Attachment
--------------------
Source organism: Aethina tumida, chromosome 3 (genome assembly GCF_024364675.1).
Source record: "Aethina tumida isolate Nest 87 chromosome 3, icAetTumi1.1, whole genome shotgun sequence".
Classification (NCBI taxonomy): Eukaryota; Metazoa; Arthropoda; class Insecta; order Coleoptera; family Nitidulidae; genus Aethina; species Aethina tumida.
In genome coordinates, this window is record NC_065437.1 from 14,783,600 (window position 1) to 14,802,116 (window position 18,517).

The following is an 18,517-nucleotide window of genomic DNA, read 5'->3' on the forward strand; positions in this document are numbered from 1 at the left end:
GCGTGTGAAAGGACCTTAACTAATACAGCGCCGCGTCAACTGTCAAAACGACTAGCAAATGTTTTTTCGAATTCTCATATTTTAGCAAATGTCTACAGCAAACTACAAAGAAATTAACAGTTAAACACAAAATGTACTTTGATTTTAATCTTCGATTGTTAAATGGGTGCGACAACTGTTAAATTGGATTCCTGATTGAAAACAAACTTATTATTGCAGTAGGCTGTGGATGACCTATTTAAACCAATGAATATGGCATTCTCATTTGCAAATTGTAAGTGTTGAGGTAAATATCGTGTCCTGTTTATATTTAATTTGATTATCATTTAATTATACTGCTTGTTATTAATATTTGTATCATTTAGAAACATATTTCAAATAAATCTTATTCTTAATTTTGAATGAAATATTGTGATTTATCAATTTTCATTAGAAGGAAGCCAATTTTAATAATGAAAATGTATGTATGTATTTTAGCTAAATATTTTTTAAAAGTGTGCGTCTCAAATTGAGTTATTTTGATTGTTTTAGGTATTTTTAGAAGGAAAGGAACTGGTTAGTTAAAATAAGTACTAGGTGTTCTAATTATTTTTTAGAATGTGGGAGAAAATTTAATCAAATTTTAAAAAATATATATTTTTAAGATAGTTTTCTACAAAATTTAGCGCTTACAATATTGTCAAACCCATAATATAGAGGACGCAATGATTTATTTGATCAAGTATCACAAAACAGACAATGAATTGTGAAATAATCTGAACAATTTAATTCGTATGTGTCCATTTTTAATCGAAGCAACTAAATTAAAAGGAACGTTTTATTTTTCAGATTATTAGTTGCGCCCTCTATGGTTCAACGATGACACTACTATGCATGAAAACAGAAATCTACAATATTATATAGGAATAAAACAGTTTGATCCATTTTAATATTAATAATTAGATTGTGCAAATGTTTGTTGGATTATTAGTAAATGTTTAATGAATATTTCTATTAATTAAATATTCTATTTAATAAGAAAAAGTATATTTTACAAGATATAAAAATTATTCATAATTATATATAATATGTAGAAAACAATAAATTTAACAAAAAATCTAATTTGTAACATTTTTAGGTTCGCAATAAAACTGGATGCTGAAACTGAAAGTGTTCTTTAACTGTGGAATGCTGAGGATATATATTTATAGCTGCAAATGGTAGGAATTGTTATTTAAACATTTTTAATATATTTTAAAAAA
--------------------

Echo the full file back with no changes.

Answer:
Source organism: Aethina tumida, chromosome 3 (genome assembly GCF_024364675.1).
Source record: "Aethina tumida isolate Nest 87 chromosome 3, icAetTumi1.1, whole genome shotgun sequence".
Classification (NCBI taxonomy): Eukaryota; Metazoa; Arthropoda; class Insecta; order Coleoptera; family Nitidulidae; genus Aethina; species Aethina tumida.
In genome coordinates, this window is record NC_065437.1 from 14,783,600 (window position 1) to 14,802,116 (window position 18,517).

The following is an 18,517-nucleotide window of genomic DNA, read 5'->3' on the forward strand; positions in this document are numbered from 1 at the left end:
GCGTGTGAAAGGACCTTAACTAATACAGCGCCGCGTCAACTGTCAAAACGACTAGCAAATGTTTTTTCGAATTCTCATATTTTAGCAAATGTCTACAGCAAACTACAAAGAAATTAACAGTTAAACACAAAATGTACTTTGATTTTAATCTTCGATTGTTAAATGGGTGCGACAACTGTTAAATTGGATTCCTGATTGAAAACAAACTTATTATTGCAGTAGGCTGTGGATGACCTATTTAAACCAATGAATATGGCATTCTCATTTGCAAATTGTAAGTGTTGAGGTAAATATCGTGTCCTGTTTATATTTAATTTGATTATCATTTAATTATACTGCTTGTTATTAATATTTGTATCATTTAGAAACATATTTCAAATAAATCTTATTCTTAATTTTGAATGAAATATTGTGATTTATCAATTTTCATTAGAAGGAAGCCAATTTTAATAATGAAAATGTATGTATGTATTTTAGCTAAATATTTTTTAAAAGTGTGCGTCTCAAATTGAGTTATTTTGATTGTTTTAGGTATTTTTAGAAGGAAAGGAACTGGTTAGTTAAAATAAGTACTAGGTGTTCTAATTATTTTTTAGAATGTGGGAGAAAATTTAATCAAATTTTAAAAAATATATATTTTTAAGATAGTTTTCTACAAAATTTAGCGCTTACAATATTGTCAAACCCATAATATAGAGGACGCAATGATTTATTTGATCAAGTATCACAAAACAGACAATGAATTGTGAAATAATCTGAACAATTTAATTCGTATGTGTCCATTTTTAATCGAAGCAACTAAATTAAAAGGAACGTTTTATTTTTCAGATTATTAGTTGCGCCCTCTATGGTTCAACGATGACACTACTATGCATGAAAACAGAAATCTACAATATTATATAGGAATAAAACAGTTTGATCCATTTTAATATTAATAATTAGATTGTGCAAATGTTTGTTGGATTATTAGTAAATGTTTAATGAATATTTCTATTAATTAAATATTCTATTTAATAAGAAAAAGTATATTTTACAAGATATAAAAATTATTCATAATTATATATAATATGTAGAAAACAATAAATTTAACAAAAAATCTAATTTGTAACATTTTTAGGTTCGCAATAAAACTGGATGCTGAAACTGAAAGTGTTCTTTAACTGTGGAATGCTGAGGATATATATTTATAGCTGCAAATGGTAGGAATTGTTATTTAAACATTTTTAATATATTTTAAAAAA